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Researching and Citing

This guide provides assistance in finding, evaluating, and citing sources to use in research.

Researching

clipart of student researcherResearching isn't complicated, but it can take some time to do it the right way.  Researching requires you to think about a few things before you start:


1)  What exactly is my topic?
    Writing down what it is you want to write about in one succinct sentence gives you some keywords to use in your search.
2)  What types of resources do I need?  
    A. Journal articles? Do you want journal articles or books, book chapters, videos, newspaper or magazine articles?
    B. Academic/scholarly?  Do you want articles that summarize research and are written by a expert/researcher?
    C. Peer-reviewed?  Do you want articles describing research findings that have been reviewed by many experts to make sure it is quality research?

Use Discover@Hinds

With these things decided, the next thing you need to do is your search.  Instead of a search on Google, try searching Discover@Hinds on the library's home page.  Discover@Hinds is like Google except that it is searching millions of dollars worth of journals, books, videos and newspapers purchased by Hinds Libraries and the state of Mississippi (your tax dollars).  Most of this would not be available freely on Google plus Google would have tons of websites, blogs and other resources that probably wouldn't be suitable for serious research.  To use Discover@Hinds, type 2 or 3 of the keywords from your topic sentence into the search box.  Once you get a list of results, use the limiters on the left side of the page to limit to academic, peer-reviewed, etc.

Evaluate Your Sources Before Deciding

From your new list of results, read several abstracts (summaries) before deciding which you will use.  The summaries can be found by clicking on the title of the article.  Keep an open mind as you read.  If a research article doesn't 'jive' with what you were expecting, don't dismiss it out of hand.  Check a few things to see if it is reliable:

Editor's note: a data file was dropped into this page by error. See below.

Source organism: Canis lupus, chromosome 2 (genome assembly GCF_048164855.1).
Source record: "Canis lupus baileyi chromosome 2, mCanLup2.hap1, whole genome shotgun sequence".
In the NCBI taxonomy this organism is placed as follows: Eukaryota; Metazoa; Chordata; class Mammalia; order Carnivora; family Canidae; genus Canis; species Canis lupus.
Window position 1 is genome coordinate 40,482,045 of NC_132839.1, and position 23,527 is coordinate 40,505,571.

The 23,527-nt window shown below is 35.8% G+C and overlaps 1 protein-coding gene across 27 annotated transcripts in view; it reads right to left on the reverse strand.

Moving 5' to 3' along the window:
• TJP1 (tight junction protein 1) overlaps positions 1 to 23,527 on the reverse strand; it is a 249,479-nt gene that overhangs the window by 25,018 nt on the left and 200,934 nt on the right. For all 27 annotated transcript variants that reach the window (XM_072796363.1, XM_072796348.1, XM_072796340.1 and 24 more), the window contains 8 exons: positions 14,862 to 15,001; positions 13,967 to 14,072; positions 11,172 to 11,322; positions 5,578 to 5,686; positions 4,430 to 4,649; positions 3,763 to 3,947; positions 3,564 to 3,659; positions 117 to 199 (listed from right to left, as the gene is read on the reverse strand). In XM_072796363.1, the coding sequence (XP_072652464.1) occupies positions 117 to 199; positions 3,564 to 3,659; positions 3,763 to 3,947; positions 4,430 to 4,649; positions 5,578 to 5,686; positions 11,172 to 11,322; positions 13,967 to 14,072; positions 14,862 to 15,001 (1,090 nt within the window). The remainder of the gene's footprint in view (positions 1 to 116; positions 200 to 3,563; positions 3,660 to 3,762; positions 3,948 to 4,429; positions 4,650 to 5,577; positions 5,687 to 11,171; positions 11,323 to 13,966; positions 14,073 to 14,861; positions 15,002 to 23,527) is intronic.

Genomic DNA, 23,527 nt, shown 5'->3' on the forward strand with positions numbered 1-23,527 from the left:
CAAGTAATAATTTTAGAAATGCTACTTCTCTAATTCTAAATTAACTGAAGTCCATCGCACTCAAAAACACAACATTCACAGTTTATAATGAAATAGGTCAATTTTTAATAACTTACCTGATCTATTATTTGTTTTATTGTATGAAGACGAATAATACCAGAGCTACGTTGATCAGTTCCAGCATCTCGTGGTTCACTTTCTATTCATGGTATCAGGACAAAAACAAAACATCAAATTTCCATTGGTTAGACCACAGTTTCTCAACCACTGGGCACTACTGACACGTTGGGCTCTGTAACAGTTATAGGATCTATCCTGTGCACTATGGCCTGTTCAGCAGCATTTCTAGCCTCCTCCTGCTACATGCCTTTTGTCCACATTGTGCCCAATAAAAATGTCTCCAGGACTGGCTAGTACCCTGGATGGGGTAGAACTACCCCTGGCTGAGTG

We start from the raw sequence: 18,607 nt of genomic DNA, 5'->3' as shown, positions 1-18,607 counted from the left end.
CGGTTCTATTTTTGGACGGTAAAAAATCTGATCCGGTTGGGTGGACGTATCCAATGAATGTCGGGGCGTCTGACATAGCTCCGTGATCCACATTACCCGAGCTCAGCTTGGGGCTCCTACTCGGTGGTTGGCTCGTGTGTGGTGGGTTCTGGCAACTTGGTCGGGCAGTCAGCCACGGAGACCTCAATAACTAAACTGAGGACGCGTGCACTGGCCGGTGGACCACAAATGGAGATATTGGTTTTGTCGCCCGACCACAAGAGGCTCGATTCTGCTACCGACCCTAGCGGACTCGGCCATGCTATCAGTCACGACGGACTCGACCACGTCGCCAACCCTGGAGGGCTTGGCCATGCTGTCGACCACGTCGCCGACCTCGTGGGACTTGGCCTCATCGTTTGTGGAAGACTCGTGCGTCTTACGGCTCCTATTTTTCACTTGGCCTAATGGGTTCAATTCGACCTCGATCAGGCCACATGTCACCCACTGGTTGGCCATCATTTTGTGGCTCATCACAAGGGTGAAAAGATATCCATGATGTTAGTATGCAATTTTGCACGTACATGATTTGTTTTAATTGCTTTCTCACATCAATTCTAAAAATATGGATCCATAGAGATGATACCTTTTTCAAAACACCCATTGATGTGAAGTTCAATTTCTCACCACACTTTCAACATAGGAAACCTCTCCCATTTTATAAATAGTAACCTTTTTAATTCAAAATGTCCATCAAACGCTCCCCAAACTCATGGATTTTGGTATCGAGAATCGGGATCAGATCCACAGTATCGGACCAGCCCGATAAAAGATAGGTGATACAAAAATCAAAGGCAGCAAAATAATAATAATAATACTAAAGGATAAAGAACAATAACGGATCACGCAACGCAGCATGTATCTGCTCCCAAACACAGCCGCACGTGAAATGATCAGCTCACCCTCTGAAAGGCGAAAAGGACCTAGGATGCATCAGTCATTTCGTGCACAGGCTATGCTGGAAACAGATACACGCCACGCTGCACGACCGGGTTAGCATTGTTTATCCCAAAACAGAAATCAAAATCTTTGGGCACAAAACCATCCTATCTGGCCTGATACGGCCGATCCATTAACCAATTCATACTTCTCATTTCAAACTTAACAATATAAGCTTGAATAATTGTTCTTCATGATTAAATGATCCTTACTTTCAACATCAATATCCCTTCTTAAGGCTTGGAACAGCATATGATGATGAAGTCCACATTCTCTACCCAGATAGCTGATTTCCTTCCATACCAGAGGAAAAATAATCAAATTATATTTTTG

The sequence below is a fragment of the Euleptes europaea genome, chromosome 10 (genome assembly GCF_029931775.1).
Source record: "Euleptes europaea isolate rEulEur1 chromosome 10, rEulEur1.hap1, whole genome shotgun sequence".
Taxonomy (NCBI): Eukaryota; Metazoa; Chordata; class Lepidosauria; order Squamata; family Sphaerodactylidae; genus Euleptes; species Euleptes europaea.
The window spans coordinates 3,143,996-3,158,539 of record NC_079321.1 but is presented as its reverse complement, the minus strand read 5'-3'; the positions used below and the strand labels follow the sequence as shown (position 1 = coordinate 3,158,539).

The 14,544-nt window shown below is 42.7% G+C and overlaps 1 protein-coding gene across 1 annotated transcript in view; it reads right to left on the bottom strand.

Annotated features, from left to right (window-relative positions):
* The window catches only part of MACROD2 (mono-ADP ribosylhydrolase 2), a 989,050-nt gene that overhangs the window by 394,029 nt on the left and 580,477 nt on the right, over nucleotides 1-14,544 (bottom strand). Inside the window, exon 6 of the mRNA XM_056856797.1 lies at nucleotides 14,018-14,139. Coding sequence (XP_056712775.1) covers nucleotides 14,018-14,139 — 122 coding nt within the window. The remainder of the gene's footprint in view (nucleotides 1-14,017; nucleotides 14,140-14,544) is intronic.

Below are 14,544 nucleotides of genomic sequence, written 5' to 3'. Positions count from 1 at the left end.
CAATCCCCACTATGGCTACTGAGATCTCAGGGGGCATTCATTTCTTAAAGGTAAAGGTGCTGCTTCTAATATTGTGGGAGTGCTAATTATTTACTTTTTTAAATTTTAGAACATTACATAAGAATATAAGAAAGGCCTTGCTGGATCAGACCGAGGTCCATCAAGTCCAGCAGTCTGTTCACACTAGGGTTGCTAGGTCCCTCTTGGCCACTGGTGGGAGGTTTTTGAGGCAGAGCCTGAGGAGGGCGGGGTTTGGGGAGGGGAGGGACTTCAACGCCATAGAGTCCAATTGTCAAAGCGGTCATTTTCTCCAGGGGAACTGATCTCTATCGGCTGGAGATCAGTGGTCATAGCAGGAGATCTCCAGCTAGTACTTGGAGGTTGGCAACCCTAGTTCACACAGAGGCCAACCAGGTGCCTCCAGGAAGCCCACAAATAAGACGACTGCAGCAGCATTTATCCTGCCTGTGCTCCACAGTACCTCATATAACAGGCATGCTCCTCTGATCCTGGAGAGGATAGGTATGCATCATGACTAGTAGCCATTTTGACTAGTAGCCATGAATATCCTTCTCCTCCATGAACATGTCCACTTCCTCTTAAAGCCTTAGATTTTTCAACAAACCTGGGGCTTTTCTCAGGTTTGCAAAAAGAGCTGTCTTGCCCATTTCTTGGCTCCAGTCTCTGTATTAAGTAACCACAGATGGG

•     Is the journal academic/professional?  Is the article in Southern Living or is it in something more academic like New England Journal of Medicine?
  •      Who are the authors and what is their qualifications?  Are they experts in their field?  For instance, is a person writing about diabetes a doctor or nurse or are they a writer from a pharmaceutical company trying to sell you something?  Is a person writing about social injustice a Sociologist or are they writing on behalf of the National Rifle Association? The actual article should provide you with the author's expertise and credentials.
  •     Have the authors done other research in this area?  (in the abstract part of the record, you can click on an author's name to see other articles they have authored)
  •     Does the research article have a bibliography/list of resources the authors used to help do their research?  Take a look at the list of articles - did the authors use legitimate academic/professional resources to support their paper.
  • If you are using a Research/Peer-reviewed article, it will usually follow a specific scientific format and have the following sections: 

    1) Introduction and Literature review
    2) Methodology
    3) Results
    4) Discussion
    5) Conclusion and what further research is still needed as a result

For more resources on researching and evaluating sources, see our "Evaluating Sources" section.

Online Resources

For a collection of quality online resources arranged by topic, please visit our Online Resources Lib Guide.

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